What could be simpler than a hamburger? Take a ground beef patty, throw it on a grill, wait a few minutes as the fat sizzles, maybe add some cheese, and stick it on a bun. It's a thoroughly American operation that takes place countless times a day all around the country. The average American, in fact, eats three hamburgers a week. And with more meat available than ever before, today's beef costs 30 percent less than it did in 1970, making it that much more attractive to consumers looking for a quick, cheap meal.
But in Modern Meat, FRONTLINE goes inside the world of the modern American meat industry and shows that this once simple product, the hamburger, is no longer so simple.
Nor can you assume that it's safe. While sweeping changes in the meat industry -- making it vastly more centralized, high-tech, and efficient -- have led to the low prices, the transformation has also introduced new risks. In "Modern Meat," FRONTLINE speaks with scientists and industry observers who say that pooling thousands of cows in feedlots makes it easier for bacteria to spread from one animal to another.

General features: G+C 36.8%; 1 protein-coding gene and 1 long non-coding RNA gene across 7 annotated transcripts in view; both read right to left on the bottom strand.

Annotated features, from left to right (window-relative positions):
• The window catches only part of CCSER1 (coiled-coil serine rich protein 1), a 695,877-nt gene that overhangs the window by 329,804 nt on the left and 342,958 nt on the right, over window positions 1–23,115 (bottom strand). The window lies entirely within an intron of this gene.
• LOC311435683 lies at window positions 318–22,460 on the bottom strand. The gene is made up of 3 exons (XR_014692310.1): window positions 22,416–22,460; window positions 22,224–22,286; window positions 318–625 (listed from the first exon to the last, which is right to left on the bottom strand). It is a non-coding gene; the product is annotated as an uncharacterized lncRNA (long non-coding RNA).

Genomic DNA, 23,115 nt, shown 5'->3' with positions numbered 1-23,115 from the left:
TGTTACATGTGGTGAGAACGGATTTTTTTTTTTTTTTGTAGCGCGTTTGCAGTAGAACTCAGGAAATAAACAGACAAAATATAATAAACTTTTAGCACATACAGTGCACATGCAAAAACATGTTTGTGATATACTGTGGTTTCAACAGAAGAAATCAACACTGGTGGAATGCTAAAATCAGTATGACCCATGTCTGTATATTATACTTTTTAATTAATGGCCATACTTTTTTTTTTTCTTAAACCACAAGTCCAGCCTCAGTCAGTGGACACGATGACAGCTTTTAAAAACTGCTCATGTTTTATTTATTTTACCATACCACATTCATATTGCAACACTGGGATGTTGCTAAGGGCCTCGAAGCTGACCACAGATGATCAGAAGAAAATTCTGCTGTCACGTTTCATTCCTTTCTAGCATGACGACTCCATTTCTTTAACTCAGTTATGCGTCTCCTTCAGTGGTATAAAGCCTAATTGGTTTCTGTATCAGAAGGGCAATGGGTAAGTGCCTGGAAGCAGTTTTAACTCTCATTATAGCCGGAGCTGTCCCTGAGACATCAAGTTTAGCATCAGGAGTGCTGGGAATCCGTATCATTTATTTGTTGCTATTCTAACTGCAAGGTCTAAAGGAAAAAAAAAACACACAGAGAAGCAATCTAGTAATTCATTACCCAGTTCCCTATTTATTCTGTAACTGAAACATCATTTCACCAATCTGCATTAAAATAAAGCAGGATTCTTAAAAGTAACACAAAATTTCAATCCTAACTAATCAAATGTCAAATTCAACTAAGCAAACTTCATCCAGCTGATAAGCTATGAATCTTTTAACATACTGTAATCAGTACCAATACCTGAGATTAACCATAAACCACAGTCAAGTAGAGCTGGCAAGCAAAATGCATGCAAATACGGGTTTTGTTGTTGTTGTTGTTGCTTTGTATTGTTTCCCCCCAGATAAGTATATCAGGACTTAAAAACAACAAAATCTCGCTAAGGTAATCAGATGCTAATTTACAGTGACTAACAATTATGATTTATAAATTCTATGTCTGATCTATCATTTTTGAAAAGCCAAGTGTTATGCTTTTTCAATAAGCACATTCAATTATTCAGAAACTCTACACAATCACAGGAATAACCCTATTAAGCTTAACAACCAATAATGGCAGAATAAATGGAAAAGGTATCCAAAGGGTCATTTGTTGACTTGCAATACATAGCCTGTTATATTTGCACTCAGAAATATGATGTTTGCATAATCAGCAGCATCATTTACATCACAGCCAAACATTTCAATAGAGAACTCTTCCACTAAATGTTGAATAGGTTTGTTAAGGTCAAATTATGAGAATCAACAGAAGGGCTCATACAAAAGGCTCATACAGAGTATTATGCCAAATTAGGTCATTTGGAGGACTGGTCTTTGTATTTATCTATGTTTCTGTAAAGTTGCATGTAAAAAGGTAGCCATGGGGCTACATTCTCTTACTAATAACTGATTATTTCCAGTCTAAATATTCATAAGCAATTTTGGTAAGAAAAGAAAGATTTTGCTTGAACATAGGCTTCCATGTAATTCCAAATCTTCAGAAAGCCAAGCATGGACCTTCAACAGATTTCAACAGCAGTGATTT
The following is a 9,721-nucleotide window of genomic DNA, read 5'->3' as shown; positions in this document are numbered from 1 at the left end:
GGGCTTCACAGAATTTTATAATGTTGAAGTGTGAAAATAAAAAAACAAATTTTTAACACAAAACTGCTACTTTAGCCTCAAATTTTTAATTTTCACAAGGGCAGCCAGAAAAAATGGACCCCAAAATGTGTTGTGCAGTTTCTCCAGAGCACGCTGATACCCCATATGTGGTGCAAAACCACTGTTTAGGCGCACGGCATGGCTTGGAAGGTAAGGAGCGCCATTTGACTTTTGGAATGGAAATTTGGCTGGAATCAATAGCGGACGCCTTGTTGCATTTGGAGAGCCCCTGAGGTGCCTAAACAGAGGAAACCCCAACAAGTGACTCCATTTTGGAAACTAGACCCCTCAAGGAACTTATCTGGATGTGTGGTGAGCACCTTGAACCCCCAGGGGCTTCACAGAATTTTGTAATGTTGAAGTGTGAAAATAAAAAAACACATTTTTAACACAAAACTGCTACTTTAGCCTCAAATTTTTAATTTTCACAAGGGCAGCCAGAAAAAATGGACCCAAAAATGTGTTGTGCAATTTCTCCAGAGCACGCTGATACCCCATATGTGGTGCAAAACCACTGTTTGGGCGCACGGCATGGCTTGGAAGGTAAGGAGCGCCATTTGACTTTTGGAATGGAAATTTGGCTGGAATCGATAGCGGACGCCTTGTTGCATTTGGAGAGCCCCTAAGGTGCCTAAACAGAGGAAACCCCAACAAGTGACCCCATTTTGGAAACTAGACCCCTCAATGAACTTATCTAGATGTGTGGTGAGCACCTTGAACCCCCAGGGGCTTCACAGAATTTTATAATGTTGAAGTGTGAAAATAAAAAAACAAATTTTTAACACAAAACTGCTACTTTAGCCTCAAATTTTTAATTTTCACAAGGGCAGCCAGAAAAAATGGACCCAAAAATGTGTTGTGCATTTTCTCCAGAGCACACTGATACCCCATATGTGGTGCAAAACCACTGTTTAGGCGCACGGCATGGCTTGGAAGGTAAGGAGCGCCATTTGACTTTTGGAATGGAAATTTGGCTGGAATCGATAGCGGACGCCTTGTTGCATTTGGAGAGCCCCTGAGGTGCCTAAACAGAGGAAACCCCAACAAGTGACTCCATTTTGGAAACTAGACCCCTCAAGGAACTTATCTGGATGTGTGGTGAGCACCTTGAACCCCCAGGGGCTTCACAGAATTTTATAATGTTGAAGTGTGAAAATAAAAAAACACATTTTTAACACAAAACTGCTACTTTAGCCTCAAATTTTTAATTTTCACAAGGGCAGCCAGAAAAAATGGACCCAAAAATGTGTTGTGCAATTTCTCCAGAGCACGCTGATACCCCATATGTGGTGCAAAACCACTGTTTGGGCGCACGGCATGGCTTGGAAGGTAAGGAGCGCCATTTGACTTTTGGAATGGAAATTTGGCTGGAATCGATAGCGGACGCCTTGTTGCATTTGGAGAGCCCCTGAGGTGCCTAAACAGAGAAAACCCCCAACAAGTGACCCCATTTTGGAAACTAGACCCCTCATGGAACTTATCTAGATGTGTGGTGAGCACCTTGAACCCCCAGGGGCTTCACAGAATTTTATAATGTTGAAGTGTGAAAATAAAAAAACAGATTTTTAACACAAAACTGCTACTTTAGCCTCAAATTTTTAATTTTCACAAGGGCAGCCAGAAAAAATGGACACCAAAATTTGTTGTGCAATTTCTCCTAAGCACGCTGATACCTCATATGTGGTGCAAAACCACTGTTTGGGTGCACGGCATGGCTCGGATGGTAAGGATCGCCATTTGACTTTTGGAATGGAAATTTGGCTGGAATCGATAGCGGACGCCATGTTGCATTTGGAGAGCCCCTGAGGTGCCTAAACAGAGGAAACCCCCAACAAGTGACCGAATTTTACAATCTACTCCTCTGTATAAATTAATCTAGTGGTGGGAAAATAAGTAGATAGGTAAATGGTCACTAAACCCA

"Cows tend to produce feces [and] feces is primarily bacteria," says Glenn Morris, a microbiologist at the University of Maryland and a former USDA official. "In the larger feedlots," he adds, "there's a greater chance for the passage of microorganisms back and forth. All of that contributes to the spread of microorganisms like E. coli."